Tuesday, 16 September 2014

Pensions rules could be costly


Companies could be hit with bills totalling tens of thousands of pounds if they are failing to automatically enrol staff into workplace pension schemes.

New rules mean every employer must enrol workers into a workplace pension scheme if they are aged between 22 and state pension age, and earn more than £10,000 a year.

And employment law expert John Mehtam, of Martin-Kaye Solicitors in Telford, said there were some hefty fines being lined up for companies which were failing to comply.

“Fines of £400, plus a further £50 per day, can apply to a company which is not complying with its auto-enrolment duties,” he said. “For now, the regulator will probably forego them if you prove you are acting quickly – but the honeymoon period is not going to last forever.

“Last year, household goods chain Dunelm found itself on the wrong end of the pensions regulator’s enforcement action after a report said it had failed in its auto-enrolment duties.

“It could have landed the company with hefty fines, and action could have also been taken against directors. But Dunelm acted swiftly to put matters right and the company and its directors walked away red-faced, but scot-free. It goes to show, though, that no company is too big, or too small, to be targeted.”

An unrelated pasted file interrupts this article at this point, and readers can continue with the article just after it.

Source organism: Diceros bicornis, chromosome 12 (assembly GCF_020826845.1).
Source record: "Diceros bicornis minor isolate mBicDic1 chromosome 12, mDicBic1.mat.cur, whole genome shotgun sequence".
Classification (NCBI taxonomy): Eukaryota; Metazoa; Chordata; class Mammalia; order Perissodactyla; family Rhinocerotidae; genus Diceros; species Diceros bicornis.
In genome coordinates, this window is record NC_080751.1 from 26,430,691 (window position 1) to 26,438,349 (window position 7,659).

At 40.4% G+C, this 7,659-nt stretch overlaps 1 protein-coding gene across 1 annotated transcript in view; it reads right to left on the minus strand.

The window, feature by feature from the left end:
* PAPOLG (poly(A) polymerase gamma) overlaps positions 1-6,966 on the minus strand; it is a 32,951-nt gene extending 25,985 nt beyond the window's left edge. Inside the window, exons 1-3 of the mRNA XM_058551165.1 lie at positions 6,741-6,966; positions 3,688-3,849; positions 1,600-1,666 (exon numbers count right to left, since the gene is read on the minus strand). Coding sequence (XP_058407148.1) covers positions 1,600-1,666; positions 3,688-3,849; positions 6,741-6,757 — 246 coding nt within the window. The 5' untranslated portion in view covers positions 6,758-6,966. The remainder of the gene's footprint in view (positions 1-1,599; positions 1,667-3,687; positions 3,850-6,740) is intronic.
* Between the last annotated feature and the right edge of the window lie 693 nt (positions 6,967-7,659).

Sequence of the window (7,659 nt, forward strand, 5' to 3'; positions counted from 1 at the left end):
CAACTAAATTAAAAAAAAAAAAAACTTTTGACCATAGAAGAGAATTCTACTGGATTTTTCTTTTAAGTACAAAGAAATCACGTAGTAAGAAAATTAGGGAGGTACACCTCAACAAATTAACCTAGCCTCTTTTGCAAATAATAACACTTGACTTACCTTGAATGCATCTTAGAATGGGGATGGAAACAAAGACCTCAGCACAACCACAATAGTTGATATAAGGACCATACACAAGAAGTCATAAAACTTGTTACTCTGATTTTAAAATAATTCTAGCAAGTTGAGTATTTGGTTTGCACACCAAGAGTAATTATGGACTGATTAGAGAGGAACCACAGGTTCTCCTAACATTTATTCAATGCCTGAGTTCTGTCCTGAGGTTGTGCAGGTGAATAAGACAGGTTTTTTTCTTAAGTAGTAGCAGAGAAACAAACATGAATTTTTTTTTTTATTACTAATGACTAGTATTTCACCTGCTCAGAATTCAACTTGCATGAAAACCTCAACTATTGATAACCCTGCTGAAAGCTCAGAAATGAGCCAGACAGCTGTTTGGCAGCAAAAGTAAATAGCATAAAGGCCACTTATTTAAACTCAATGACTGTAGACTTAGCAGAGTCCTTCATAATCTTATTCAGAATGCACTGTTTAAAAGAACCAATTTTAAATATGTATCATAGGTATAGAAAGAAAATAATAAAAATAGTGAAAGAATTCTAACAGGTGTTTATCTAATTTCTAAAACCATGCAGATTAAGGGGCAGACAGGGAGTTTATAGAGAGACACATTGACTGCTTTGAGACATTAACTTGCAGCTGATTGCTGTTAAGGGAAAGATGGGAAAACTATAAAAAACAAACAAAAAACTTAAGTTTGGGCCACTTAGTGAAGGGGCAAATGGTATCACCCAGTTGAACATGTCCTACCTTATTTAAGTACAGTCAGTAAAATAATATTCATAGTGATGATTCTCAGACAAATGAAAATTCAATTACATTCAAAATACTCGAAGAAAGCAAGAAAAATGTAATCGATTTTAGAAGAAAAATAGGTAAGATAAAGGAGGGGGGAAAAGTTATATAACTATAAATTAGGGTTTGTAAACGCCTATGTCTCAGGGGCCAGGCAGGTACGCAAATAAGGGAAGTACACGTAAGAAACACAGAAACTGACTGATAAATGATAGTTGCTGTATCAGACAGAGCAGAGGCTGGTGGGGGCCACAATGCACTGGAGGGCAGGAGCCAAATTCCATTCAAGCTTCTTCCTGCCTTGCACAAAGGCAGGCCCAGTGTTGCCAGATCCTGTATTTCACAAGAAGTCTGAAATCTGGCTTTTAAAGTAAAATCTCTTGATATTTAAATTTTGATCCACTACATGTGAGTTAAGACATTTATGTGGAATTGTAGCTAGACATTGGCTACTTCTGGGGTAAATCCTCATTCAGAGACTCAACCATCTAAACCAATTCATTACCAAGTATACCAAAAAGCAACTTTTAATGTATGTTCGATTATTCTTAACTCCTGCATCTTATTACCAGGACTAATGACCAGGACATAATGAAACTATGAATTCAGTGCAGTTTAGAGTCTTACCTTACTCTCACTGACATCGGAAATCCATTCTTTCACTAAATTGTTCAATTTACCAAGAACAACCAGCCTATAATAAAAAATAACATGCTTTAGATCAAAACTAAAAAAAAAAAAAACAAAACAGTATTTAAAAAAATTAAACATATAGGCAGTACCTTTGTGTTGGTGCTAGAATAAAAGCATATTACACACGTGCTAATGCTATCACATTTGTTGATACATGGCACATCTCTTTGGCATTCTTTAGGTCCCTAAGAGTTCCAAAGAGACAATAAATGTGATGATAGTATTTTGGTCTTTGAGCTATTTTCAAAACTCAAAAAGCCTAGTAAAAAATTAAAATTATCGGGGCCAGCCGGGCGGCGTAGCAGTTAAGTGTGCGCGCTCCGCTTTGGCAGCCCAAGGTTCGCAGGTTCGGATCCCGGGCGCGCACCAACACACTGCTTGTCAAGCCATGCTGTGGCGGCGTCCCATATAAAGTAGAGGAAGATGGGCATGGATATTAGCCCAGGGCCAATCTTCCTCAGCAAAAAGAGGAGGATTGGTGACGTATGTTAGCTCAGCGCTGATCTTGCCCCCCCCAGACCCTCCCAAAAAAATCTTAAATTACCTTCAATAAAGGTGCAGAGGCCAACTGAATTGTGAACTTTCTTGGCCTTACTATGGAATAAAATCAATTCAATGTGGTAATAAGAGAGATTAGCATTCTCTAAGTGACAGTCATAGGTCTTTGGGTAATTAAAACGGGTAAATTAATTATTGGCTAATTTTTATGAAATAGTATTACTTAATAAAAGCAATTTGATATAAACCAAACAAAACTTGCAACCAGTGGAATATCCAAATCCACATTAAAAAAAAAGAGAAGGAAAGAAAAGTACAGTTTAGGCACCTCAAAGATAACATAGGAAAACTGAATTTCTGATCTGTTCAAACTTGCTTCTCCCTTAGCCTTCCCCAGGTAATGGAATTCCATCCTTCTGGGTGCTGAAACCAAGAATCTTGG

John said: “The regulator wants to see businesses beginning the planning process a year ahead of when they legally need to register. If your company is late starting the process, the most important thing is not to stick your head in the sand. Contact a pensions professional – or the regulator – to find out the most efficient way of getting on track.

“Remember, directors can be held personally responsible for any failures to comply with the rules, if it can be shown that they were aware of the situation. And in the most serious of cases, that can mean criminal proceedings.”

The automatic enrolment system began at the beginning of October 2012 with staff who work for the biggest businesses, with others being signed up over the following six years. It means millions of workers in the UK will see a slice of their pay packet being automatically diverted to a savings pot for their retirement.

Employers are obliged to pay into the fund as well, with the government adding a little extra through tax relief. Workers who already save in an existing pension scheme, or are self-employed, will not be signed up.